Estimated grade. Purchased by Louis Eliasberg when he acquired the John Clapp collection in 1942. Earlier from the David Wilson collection, auctioned by S.H. Chapman in 1907. Purchased at the Bowers & Ruddy Oct '82 Eliasberg sale by Kevin Lipton for $26,400. Lot #89.
P. Scott Rubin: The 1808 Quarter Eagle is a rare coin with a recorded mintage of only 2,710 coins. This is also a one-year-only type coin which makes it highly desirable for anyone collecting United States gold coinage. Much of what noted gold expert David Akers has said about this coin is still true today.
What has been left out of Mr. Akers’ information is his connection to the finest known specimen. The PCGS graded MS65 coin is the Col. Green – Dr. Hewitt Judd coin. This coin is finer than any other known 1808 Quarter Eagle. According to Mr. Akers, that coin was available privately during the 1972 ANA convention for the sum of $12,000. The next appearance of this coin after 1972 is the Stack’s offering in Auction’84 (lot 1372) where it brought $99,000. The last time this coin appeared on the market was in Auction’89 as lot 1361, where it was offered by David Akers and it sold for $231,000.
In 1989, Akers gave the pedigree of this finest known 1808 Quarter Eagle as: Col. Green, J. Hewitt Judd, Herbert Ketterman, Jimmy Hayes, Auction’84, Auction’89. This coin was graded MS-64 by Akers at its last auction appearance.David Akers (1975/88): Although not the great rarity it is sometimes made out to be, the 1808 quarter eagle can certainly be considered to be rare, particularly in high grade. Because this is a one-year-only type, it is also unquestionably one of the most popular U.S. gold coins, and therefore, generally brings proportionally higher prices than other dates that are less rare but also less desirable. As the data clearly indicates, most available specimens are in the very fine to extremely fine range. The majority of pieces that I have seen also have edge nicks or rim bruises to some extent, and although most examples of this date are fairly well struck on the figure of Liberty and on the eagle, they are also weakly struck at the borders. Typically, the stars are flat and there are no denticles visible. I have only seen one truly choice mint state example, that being the superb coin from the Dr. J. Hewitt Judd Collection. I examined the coin (and was offered it for sale as were several other dealers and prominent collectors) at the 1972 ANA Convention in New Orleans. To my regret, I passed on the piece ar a price in the $12,000 range. The price seemed high at the time, but it would certainly be an incredible bargain today.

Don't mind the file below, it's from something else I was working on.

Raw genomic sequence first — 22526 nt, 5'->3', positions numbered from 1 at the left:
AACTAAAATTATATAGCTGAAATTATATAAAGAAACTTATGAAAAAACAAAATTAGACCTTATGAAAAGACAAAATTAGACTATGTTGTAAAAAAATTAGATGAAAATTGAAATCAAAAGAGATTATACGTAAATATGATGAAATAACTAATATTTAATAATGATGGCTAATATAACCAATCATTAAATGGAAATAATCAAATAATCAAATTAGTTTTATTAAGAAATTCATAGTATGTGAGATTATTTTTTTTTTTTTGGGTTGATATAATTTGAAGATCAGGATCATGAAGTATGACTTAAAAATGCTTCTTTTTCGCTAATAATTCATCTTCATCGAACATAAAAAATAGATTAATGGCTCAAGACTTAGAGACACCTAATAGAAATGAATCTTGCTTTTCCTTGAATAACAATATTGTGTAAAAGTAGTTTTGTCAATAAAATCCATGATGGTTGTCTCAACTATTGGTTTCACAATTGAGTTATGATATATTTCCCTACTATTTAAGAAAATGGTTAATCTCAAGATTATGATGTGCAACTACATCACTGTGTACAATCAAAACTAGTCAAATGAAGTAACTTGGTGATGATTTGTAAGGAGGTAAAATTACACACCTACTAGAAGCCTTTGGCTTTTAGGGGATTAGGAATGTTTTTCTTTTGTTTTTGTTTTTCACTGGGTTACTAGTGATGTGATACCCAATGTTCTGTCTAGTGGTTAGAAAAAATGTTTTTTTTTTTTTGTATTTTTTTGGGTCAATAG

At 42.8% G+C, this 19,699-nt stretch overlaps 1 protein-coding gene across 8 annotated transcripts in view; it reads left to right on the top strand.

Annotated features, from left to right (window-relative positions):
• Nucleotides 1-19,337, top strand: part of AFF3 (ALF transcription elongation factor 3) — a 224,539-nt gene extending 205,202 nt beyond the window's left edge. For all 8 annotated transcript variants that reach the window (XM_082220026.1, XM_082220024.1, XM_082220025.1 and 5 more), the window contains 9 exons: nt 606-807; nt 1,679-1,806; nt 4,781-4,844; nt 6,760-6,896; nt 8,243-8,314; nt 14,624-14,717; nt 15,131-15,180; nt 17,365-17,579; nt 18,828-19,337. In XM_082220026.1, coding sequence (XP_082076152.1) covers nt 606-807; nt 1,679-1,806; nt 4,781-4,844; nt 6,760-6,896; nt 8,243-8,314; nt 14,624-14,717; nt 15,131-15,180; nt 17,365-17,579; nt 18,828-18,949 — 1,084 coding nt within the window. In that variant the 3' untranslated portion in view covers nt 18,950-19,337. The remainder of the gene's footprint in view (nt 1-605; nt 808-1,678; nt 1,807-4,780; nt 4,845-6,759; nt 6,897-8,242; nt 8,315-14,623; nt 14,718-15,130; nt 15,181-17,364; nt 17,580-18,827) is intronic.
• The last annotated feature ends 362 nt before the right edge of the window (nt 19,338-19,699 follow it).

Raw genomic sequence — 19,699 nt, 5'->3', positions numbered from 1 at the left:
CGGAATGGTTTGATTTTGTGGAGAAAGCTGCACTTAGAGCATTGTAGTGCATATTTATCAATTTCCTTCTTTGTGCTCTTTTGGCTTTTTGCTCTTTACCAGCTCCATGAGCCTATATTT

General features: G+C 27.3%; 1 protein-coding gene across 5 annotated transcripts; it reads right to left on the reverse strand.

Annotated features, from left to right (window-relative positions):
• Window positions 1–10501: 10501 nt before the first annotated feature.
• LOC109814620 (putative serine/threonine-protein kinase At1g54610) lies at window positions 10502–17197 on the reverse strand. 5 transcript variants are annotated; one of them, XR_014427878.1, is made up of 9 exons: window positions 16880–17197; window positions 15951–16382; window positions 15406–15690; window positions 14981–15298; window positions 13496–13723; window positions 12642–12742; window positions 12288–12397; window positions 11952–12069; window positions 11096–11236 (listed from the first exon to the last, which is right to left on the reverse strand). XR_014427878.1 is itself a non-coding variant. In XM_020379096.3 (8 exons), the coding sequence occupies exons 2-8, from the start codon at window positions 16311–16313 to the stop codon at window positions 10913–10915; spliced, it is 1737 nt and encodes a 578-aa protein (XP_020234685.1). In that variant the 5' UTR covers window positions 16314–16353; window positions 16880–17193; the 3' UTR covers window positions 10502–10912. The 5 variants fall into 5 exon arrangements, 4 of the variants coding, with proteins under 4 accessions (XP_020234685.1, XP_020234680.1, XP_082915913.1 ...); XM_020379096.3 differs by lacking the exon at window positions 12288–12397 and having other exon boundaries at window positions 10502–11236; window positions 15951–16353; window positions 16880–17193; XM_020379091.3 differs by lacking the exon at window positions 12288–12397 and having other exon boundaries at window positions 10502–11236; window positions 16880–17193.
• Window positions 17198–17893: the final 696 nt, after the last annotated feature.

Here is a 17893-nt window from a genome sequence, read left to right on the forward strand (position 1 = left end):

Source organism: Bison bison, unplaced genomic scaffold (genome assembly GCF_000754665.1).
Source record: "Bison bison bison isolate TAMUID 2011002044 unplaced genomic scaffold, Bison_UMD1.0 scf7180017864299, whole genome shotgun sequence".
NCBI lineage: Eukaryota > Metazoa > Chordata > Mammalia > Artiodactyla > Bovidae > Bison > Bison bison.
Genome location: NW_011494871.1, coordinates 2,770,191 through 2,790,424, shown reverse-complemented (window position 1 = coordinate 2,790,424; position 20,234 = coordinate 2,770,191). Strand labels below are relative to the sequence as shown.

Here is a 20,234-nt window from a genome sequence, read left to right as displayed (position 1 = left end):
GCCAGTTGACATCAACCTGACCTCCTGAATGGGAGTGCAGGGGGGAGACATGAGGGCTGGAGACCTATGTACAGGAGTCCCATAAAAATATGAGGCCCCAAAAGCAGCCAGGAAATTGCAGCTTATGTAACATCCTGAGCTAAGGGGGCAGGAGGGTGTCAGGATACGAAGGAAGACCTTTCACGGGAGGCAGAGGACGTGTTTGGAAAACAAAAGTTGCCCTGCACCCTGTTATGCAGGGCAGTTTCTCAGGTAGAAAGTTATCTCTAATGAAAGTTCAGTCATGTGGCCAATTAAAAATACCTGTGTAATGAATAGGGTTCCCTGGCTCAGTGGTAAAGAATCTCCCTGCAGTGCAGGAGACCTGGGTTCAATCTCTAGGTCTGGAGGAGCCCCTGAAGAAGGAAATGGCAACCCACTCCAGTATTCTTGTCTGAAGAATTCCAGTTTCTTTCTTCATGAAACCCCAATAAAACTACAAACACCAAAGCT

Col. E.H.R. Green Collection - J. Hewitt Judd Collection - Dr. Herbert Ketterman Collection - Jimmy Hayes Collection - , Auction’84:1372, $99,000 - David Akers “Auction’89” 7/1989:1361, $231,000
Oliver Jung Collection - American Numismatic Rarities 7/2004:84, $325,000 - Stack’s 3/2007:1441, $425,500 -Stack’s 11/2008:4176, $517,500
Freedom Collection - Heritage 1/2007:3392, $287,500 - Madison Collection - Heritage 1/2008:3069, $322,000 -Heritage 4/2009:2672, unsold
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